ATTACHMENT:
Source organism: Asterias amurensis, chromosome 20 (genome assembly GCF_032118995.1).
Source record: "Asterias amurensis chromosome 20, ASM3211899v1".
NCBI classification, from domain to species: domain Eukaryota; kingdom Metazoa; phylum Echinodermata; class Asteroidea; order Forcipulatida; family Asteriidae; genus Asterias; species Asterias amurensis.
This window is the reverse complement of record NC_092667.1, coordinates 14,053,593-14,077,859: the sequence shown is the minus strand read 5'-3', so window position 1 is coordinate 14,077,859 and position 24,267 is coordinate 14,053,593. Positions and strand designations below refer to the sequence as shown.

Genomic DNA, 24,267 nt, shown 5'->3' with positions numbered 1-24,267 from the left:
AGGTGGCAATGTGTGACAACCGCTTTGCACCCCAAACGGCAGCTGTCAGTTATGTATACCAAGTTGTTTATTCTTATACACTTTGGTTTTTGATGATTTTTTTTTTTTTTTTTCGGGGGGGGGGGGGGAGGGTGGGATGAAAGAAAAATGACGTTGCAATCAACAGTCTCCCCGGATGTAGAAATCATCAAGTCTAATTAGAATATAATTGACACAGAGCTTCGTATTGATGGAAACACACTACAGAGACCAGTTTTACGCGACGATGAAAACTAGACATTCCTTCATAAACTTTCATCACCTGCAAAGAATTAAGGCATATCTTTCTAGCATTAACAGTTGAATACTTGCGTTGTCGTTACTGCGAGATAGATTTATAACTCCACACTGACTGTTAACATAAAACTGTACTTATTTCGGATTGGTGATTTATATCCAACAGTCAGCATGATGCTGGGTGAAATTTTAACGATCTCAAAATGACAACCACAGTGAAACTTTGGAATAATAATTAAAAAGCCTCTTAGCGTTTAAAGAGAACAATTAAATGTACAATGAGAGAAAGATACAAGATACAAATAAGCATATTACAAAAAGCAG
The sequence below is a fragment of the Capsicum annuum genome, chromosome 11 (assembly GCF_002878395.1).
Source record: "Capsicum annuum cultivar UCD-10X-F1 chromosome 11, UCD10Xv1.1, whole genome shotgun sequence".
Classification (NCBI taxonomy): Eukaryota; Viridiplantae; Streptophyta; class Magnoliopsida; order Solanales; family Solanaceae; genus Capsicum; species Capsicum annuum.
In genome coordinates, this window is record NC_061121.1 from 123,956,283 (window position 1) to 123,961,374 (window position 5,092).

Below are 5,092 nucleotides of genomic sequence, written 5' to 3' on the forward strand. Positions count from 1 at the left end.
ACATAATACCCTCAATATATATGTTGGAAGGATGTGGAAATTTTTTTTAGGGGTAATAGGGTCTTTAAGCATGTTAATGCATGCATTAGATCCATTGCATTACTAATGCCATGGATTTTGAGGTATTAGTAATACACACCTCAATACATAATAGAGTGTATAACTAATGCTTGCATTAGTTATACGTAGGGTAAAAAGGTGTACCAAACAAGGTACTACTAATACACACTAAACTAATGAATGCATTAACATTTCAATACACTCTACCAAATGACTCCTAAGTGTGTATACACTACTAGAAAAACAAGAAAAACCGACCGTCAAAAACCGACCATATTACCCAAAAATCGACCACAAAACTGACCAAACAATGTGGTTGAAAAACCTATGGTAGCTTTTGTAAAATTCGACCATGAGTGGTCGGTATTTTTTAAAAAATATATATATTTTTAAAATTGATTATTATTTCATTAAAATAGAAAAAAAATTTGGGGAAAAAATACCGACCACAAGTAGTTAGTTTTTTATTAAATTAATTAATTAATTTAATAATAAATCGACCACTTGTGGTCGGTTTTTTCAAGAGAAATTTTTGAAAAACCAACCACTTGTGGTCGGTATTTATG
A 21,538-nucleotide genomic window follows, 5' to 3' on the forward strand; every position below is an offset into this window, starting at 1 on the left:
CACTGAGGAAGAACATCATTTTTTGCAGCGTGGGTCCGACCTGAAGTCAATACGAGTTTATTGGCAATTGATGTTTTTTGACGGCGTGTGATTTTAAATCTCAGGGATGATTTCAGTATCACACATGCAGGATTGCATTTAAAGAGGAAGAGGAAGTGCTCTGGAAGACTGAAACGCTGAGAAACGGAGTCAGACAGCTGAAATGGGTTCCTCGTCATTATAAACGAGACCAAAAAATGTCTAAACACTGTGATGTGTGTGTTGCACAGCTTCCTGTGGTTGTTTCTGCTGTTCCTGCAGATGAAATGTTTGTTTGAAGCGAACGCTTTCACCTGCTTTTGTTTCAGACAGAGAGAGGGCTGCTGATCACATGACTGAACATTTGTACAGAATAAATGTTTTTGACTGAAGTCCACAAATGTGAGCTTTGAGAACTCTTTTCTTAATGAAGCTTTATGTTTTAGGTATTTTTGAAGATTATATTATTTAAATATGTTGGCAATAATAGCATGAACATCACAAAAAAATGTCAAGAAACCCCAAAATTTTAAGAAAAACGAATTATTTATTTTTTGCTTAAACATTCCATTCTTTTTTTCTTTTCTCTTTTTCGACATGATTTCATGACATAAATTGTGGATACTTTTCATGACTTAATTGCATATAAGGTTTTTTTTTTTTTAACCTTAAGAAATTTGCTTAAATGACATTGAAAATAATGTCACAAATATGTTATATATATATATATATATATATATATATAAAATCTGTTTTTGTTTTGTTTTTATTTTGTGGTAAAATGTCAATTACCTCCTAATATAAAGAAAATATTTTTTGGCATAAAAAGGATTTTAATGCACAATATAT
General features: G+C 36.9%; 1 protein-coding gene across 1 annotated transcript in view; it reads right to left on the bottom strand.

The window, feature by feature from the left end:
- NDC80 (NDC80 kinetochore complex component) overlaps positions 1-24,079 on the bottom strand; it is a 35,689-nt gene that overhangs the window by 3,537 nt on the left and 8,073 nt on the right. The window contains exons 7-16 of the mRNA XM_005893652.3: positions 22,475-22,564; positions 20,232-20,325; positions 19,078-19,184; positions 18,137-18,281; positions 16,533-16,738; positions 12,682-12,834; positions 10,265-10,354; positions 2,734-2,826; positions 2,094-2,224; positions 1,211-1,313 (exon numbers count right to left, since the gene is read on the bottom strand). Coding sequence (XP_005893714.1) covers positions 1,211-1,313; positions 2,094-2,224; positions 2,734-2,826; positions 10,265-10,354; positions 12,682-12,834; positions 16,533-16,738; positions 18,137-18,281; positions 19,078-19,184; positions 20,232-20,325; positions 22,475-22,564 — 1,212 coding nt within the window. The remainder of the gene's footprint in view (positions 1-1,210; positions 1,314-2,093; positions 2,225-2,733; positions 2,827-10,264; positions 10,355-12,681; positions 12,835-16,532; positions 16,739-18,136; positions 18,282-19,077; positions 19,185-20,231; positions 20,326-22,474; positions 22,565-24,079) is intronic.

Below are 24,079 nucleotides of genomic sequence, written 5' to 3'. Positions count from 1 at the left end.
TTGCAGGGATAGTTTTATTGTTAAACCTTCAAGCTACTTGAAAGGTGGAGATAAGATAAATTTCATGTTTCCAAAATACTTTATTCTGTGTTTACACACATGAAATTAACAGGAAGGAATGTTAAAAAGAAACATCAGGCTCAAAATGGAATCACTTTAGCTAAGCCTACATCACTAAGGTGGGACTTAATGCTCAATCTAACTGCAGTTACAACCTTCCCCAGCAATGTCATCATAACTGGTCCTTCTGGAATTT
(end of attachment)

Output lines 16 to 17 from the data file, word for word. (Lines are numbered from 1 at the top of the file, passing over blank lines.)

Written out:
The window, feature by feature from the left end:
- NDC80 (NDC80 kinetochore complex component) overlaps positions 1-24,079 on the bottom strand; it is a 35,689-nt gene that overhangs the window by 3,537 nt on the left and 8,073 nt on the right. The window contains exons 7-16 of the mRNA XM_005893652.3: positions 22,475-22,564; positions 20,232-20,325; positions 19,078-19,184; positions 18,137-18,281; positions 16,533-16,738; positions 12,682-12,834; positions 10,265-10,354; positions 2,734-2,826; positions 2,094-2,224; positions 1,211-1,313 (exon numbers count right to left, since the gene is read on the bottom strand). Coding sequence (XP_005893714.1) covers positions 1,211-1,313; positions 2,094-2,224; positions 2,734-2,826; positions 10,265-10,354; positions 12,682-12,834; positions 16,533-16,738; positions 18,137-18,281; positions 19,078-19,184; positions 20,232-20,325; positions 22,475-22,564 — 1,212 coding nt within the window. The remainder of the gene's footprint in view (positions 1-1,210; positions 1,314-2,093; positions 2,225-2,733; positions 2,827-10,264; positions 10,355-12,681; positions 12,835-16,532; positions 16,739-18,136; positions 18,282-19,077; positions 19,185-20,231; positions 20,326-22,474; positions 22,565-24,079) is intronic.